At the AWC Training Hostel

Our afternoon was uplifting, moving, so hopeful. We spent 5 hours in the new AWC accommodation hostel that the Aminata Maternal Foundation is funding. Our own Aminata (of the 10 staff and girls there yesterday, 5 were called Aminata - the Sue Smith equivalent haha) was delirious with happiness and pride. I wish I could capture the joy on her face and in her heart as we spent time there. The team are ironing out the wrinkles with a pilot team of 5 young women and their babies. All are thoroughly vetted to ensure they will benefit to the maximum from our programme. They all come from the slums of Freetown and are victims of abuse, neglect or have no family. Desperately poor, when they arrived at the hostel some were too weak from malnutrition to talk and interact, much less to care for their babies. They were without hope, with no prospect of a job.

5 months into their stay and they greeted us with loving enthusiasm, teenage delight, giggles, laughter, immaculately dressed in their hospitality training outfit- white shirt, black jeans, black and white striped shoes, a beautiful 1 year old on each hip - all dressed in their best outfits, starched, bows in hair. I can’t tell you the effort they had gone to - I think we were their first guests to test their new skills on - remember these young women have never lived in a house before - didn’t know what a kitchen was... It will be quicker if I list their efforts:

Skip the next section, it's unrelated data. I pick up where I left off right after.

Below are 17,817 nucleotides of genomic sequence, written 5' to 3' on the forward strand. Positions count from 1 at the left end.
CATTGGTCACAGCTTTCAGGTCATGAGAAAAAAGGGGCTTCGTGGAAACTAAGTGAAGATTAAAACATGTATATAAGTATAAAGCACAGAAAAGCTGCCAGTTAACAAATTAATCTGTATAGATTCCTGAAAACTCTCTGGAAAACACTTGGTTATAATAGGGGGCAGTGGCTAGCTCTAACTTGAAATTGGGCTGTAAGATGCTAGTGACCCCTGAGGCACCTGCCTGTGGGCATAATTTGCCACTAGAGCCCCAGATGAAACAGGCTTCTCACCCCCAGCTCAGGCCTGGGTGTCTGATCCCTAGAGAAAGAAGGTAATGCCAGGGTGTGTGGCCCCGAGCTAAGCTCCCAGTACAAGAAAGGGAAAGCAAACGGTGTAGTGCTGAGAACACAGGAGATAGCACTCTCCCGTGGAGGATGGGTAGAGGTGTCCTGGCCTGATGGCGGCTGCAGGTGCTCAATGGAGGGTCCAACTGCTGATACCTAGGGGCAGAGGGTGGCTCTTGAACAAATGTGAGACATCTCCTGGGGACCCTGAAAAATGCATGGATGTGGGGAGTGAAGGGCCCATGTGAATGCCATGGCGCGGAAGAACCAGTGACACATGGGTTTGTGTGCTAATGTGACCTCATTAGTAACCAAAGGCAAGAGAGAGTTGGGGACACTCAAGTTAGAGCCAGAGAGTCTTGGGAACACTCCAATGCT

• a welcome song and speech in English
  • a spread of at least 8 dishes they had shopped for, cooked
  • waiter service
  • a beautiful, enormous plaque to mark our efforts for them
  • a special song they had written for us, about Aminata
  • hand decorated shoes for each of us
  • a display of their cake making skills
  • a letter, written by the Mums on behalf of their children telling us what our support means to them

Overwhelming! AMF’s efforts meant everything to them, and they wanted all our team and supporters back in Australia to share in their deepest gratitude. We wish you all could have been there.

We would, of course, be deeply concerned if after 6 months with us they were returned to their communities to suffer as before. Ann Gloag from Freedom from Fistula is trying everything to ensure that doesn’t happen. Now that they have domestic and service skills, the AWC team are working with local and international hotels, restaurants and child care centres to place them in jobs and ensure their self-sufficiency. AWC will be the middle-person to protect the women from future exploration.

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I could go on and on about our afternoon. I haven’t even begun to tell you about Aminata the house manager - that will be in tomorrow’s update. Suffice it to say, I have rarely seen such determination, such extraordinary achievement, and all from a self-made young woman from the slums, forced into teenage marriage and motherhood to a much older man... if the world was full of more women like the house mother Aminata what a world it would be.

Penny Gerstle

Chair of the Aminata Maternal Foundation